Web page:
With more than 12 million historical government and public records, The National Archives holds one of the largest collections of its kind in the world. Dating back 1,000 years, its collection includes the Domesday Book, Shakespeare’s will, and the Tweets of 10 Downing Street. It requires 185 km of shelves to store its records.
Demand for online access to historical records has increased, and in addition to its 500 staff, The National Archives relies on many volunteers to assist with transcribing, scanning, and preserving historical documents in digital form.
“One of the key themes in our IT strategy is to provide flexibility in working for staff and volunteers — making people more mobile and giving them greater choice in the way that they work,” Julian Muller, Head of IT Operations for The National Archives, explains.
Security, of course, was a prime concern, as was ease of use.
“We wanted a common platform and a similar experience whether working onsite or offsite,” says Muller. “We wanted a shallow learning curve for people by making it familiar, intuitive and easy to use.”
This approach would make it easier for volunteers to work remotely and would also support the organization’s business continuity plan.
Muller and his team evaluated the market and selected Citrix Workspace in the cloud to enable flexibility while ensuring data security. They worked with Platinum Citrix Solution Advisor Cetus Solutions to deploy the solution.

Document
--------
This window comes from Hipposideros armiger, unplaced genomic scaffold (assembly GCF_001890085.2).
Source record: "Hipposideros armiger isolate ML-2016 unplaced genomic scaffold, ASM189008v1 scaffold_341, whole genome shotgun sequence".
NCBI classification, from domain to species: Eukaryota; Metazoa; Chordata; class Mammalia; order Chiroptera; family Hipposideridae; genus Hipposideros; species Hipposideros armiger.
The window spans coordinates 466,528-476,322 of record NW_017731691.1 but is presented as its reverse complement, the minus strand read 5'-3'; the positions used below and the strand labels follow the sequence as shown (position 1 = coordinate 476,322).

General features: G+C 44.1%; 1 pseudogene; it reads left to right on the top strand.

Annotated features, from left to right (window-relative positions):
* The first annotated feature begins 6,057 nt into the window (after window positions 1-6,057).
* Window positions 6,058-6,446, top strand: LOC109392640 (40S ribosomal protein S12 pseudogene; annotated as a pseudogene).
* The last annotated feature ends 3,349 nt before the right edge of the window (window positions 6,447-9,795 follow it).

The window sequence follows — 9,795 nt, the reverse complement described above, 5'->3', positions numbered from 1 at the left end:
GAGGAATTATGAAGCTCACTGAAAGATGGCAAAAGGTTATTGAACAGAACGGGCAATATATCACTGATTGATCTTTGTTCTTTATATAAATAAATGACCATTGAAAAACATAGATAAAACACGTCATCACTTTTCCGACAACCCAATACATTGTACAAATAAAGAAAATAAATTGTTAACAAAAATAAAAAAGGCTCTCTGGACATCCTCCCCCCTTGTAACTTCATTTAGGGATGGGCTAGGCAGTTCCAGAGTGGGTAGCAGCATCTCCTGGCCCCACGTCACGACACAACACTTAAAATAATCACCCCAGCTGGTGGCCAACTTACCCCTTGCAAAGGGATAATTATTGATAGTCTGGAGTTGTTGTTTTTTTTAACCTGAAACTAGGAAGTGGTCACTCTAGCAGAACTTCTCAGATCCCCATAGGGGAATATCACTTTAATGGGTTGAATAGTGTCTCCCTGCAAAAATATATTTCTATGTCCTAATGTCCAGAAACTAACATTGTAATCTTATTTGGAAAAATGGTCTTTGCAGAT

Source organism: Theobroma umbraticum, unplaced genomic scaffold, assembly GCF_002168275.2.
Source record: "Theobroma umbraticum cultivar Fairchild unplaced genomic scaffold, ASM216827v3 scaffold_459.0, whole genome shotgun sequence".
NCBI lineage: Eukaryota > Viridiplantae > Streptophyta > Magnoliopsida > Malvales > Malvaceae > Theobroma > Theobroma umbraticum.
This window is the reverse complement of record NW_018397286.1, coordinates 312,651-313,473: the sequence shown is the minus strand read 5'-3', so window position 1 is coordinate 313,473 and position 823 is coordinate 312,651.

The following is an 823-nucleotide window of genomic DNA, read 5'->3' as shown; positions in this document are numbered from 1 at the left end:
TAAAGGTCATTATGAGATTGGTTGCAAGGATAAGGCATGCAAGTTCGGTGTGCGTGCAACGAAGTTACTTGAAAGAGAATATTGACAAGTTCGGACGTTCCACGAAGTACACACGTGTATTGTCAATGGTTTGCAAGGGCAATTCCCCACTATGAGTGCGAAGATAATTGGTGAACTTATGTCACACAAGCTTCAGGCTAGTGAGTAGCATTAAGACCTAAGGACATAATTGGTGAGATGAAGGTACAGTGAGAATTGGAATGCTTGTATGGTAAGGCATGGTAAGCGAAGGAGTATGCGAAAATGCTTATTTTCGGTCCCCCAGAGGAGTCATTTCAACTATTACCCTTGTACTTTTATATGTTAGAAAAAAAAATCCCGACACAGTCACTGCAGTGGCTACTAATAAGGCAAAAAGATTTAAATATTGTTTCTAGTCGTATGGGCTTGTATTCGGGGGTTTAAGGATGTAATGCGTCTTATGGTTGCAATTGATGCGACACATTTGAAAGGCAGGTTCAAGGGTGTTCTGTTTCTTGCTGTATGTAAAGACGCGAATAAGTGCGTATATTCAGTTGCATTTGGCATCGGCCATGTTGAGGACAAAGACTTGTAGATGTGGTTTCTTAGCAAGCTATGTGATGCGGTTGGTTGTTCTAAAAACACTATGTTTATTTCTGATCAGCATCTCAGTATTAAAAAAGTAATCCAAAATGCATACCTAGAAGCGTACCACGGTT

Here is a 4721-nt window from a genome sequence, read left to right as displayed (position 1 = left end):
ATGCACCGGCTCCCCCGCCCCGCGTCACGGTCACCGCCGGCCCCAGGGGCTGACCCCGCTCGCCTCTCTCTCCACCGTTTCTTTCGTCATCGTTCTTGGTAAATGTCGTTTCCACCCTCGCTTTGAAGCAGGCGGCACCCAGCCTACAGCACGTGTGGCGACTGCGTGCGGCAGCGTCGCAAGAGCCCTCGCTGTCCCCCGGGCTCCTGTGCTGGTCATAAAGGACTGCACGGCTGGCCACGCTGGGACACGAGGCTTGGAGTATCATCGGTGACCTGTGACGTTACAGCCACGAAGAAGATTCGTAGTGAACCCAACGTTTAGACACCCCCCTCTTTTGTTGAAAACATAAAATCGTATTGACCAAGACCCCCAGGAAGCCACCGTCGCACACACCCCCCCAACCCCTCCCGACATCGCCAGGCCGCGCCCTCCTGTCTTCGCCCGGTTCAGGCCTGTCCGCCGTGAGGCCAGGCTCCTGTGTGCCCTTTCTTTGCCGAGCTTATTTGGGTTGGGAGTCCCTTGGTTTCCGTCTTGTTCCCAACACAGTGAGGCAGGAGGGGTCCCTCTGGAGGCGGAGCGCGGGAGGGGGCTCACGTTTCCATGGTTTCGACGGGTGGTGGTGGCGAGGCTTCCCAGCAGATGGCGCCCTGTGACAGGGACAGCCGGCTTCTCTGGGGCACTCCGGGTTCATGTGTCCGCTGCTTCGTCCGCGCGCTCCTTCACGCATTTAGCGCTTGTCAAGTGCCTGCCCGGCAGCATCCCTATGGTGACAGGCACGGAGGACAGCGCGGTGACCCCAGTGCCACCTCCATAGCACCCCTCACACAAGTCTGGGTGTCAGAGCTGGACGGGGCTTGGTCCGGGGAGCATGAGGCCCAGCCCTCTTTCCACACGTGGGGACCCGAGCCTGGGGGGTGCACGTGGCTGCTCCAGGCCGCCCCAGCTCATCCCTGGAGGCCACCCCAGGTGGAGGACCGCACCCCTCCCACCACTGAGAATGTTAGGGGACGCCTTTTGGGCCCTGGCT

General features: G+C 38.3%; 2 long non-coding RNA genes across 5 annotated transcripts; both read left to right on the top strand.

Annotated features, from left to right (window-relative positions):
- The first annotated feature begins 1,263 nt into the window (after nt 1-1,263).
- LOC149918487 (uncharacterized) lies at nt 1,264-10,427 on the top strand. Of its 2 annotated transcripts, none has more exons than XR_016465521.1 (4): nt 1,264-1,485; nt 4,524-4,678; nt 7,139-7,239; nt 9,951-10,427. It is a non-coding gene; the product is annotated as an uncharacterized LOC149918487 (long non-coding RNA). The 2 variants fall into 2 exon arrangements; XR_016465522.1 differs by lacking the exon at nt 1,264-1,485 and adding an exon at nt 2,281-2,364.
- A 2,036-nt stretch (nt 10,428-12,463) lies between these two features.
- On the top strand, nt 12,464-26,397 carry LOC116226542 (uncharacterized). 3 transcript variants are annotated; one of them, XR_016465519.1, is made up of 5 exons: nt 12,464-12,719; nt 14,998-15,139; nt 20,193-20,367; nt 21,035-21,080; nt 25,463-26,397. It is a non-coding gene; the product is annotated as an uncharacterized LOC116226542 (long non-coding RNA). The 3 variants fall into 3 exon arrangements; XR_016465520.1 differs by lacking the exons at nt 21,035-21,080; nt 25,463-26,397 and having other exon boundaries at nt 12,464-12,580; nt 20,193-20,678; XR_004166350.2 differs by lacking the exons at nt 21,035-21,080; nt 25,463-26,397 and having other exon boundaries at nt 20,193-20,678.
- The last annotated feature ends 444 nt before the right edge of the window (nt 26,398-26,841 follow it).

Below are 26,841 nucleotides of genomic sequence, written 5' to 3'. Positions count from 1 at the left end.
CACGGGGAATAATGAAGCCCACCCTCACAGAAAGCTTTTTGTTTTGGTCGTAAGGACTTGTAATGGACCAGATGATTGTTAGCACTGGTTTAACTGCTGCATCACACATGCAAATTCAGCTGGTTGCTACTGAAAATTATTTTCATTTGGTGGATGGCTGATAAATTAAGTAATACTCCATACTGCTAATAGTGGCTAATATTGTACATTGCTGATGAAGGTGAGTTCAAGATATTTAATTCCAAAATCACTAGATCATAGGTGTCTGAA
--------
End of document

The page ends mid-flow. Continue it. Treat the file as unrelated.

Secure flexibility and choice of work style
With Citrix Workspace, employees and volunteers now have the freedom to work wherever is convenient. No longer tied to desks or devices, people can work from any location. Volunteers can participate in projects away from the office, working at times convenient to their other commitments. Similarly, in the event of a major incident, staff can work from home or another location as required.
Citrix provides a familiar, single sign-on screen from which staff can easily access their desktop, and, as Muller says, “The reaction from users has been very, very positive.”
Whatever device people use, security is maintained
“With Citrix, we control the services we deliver to personal devices,” Muller explains. “For example, no documents are downloaded or uploaded to or from the device. Because our corporate services are containerized on a user’s device, it meets our security requirements for data loss prevention.”
Delivering savings and conserving energy
The Citrix solution is delivering cost savings, too. Volunteers working onsite now use low-cost Chromeboxes to access a virtual desktop rather than “full-fat desktop PCs.” As a result, The National Archives saves money on hardware and software licenses.
“We are driving an agenda of virtualization and looking to reduce our physical footprint,” Muller says.
Freeing people from dedicated, physical desks will present more opportunities to save both office space and energy costs.
He added, “the cloud makes us a more agile, more resilient organization. We become less reliant on a single source or single site.”